For depth psychology (the psychotherapeutic tradition of Sigmund Freud, Carl Jung, and related thinkers), the underworld is a rich symbol of the unconscious realm that we enter every night in our dreams. The notion of a world located beneath the surface of the earth where the souls of the dead and certain types of spirits exist is a widespread theme in ancient and modern world religions. The basic idea of an underground realm of the dead probably derives from the custom of burying corpses beneath the earth. Although less-than-inviting realms, the underworlds of the ancient Mediterranean peoples from which Western culture derives (e.g., Hebrews, Greeks, Romans, Mesopotamians) were not the realms of torture and punishment that the underworld became in Christianity and related traditions. A less widespread but nevertheless common subtheme in world religions is that this underworld dimension can be reached through a tunnel or opening that leads underground. Many myths relate the stories of heroes who enter the underworld to rescue a beloved one, to gain the gift of immortality, or to accomplish some other heroic task.
In the contemporary world, the underworld has come to be viewed psychologically rather than literally, as a symbol for the unconscious. This is particularly the case among thinkers of the Jungian tradition. It is easy to see how the story of a hero entering and reemerging from the underworld might be viewed as a symbol for our nightly journey through the world of sleep and dreams. Furthermore, ethnographic reports indicate that association of sleep and dreams with death is widespread in human culture. In many different religious traditions, but particularly in the West, the heroic journey to the underworld realm of the dead is not infrequently pictured as taking place in a dream state.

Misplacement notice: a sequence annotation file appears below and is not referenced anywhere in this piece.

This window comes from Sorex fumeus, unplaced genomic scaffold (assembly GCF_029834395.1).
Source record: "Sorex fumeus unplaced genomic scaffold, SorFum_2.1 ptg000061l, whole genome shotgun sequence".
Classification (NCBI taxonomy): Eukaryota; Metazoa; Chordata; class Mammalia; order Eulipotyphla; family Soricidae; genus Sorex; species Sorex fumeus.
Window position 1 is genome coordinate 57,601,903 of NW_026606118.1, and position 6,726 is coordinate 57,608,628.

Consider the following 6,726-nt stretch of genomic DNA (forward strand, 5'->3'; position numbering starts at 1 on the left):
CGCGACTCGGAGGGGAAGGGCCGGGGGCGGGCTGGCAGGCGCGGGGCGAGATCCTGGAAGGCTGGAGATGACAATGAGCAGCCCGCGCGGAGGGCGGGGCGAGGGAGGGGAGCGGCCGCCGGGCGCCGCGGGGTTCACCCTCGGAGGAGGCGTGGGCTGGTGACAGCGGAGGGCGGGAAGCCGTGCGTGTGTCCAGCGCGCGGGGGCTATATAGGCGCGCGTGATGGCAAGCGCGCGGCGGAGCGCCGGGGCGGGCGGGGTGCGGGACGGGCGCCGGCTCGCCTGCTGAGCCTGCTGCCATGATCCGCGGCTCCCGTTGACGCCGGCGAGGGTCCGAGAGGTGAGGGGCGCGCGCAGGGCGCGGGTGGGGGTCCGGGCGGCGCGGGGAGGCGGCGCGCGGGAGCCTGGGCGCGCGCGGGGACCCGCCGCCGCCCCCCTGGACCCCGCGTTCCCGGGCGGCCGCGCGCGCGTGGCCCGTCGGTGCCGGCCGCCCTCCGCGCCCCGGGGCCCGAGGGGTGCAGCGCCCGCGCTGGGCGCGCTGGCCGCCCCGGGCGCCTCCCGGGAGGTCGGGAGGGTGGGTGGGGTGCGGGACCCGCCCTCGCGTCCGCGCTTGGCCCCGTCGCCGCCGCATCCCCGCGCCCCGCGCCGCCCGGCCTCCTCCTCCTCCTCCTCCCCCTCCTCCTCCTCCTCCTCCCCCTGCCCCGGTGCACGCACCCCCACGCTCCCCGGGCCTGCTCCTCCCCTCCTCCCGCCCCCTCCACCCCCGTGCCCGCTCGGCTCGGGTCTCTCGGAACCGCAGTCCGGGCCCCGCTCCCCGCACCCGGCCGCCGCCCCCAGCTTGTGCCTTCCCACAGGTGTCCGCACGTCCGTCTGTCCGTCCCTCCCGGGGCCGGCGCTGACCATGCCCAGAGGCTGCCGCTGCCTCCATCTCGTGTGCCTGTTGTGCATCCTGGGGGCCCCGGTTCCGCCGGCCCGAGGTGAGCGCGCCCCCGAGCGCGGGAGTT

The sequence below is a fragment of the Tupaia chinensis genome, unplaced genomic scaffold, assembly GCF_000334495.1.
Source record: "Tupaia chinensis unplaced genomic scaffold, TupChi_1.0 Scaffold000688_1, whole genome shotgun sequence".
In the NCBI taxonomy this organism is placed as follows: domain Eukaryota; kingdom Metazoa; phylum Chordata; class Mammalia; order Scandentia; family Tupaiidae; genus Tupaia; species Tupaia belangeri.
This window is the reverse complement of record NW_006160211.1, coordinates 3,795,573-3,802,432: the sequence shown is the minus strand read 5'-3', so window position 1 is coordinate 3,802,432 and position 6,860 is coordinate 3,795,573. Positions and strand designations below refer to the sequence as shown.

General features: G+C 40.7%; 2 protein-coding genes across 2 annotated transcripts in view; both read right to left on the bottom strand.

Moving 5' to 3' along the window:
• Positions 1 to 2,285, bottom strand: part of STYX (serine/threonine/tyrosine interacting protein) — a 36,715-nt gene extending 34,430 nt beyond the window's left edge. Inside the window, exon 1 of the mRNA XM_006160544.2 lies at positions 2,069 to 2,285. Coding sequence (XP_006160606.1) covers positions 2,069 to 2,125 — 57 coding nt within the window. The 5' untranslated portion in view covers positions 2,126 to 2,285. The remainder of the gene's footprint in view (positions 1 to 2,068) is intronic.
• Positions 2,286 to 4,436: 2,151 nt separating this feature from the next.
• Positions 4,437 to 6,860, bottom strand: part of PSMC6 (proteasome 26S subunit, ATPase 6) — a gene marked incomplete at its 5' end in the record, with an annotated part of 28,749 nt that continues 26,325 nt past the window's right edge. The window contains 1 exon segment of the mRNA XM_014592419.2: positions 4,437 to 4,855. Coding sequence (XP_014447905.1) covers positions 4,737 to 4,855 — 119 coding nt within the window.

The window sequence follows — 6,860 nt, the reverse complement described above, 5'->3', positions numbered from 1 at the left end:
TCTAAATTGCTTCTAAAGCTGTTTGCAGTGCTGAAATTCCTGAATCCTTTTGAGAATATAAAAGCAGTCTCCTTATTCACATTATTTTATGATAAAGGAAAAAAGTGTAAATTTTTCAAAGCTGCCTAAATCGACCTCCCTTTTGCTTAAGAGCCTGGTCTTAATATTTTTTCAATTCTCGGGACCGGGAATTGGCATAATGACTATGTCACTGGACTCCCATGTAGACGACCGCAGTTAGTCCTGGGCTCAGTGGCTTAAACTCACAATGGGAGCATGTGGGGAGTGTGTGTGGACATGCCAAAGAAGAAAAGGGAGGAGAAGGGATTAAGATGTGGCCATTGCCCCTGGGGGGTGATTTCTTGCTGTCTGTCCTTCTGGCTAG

The personal unconscious is, in a sense, the burial ground of one’s past. However, far from being dead, this past continues to influence us—to “haunt” us, so to speak—in some subtle and some not-so-subtle ways. As we wrestle with our psychological patterns, especially under the stimulus of the therapeutic process, we attempt to “resurrect” our buried past and subject it to closer scrutiny. In fact, a large part of the therapeutic process in depth psychology is conceptualized as making the unconscious conscious—entering the underworld and, like the hero of traditional mythologies, bringing some long—buried part of the self back to the realm of light.